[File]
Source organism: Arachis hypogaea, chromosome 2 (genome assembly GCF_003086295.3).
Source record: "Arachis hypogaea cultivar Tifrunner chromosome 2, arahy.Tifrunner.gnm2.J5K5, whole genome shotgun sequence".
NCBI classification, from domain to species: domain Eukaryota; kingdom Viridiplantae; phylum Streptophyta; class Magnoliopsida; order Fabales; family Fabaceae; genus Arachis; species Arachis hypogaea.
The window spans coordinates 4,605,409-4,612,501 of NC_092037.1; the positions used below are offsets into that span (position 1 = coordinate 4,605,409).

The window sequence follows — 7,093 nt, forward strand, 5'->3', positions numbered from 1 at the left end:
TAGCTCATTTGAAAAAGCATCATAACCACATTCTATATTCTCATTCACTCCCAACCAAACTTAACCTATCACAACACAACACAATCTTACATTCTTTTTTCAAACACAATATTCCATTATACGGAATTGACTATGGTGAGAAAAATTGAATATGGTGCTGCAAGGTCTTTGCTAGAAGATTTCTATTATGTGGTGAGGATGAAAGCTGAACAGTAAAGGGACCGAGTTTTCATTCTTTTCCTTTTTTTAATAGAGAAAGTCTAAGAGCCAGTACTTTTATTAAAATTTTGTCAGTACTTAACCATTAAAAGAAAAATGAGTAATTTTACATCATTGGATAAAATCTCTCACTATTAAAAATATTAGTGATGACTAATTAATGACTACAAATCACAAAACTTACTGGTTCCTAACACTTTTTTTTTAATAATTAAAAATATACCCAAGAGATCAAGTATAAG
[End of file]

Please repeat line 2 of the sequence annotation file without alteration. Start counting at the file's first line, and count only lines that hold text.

Source record: "Arachis hypogaea cultivar Tifrunner chromosome 2, arahy.Tifrunner.gnm2.J5K5, whole genome shotgun sequence".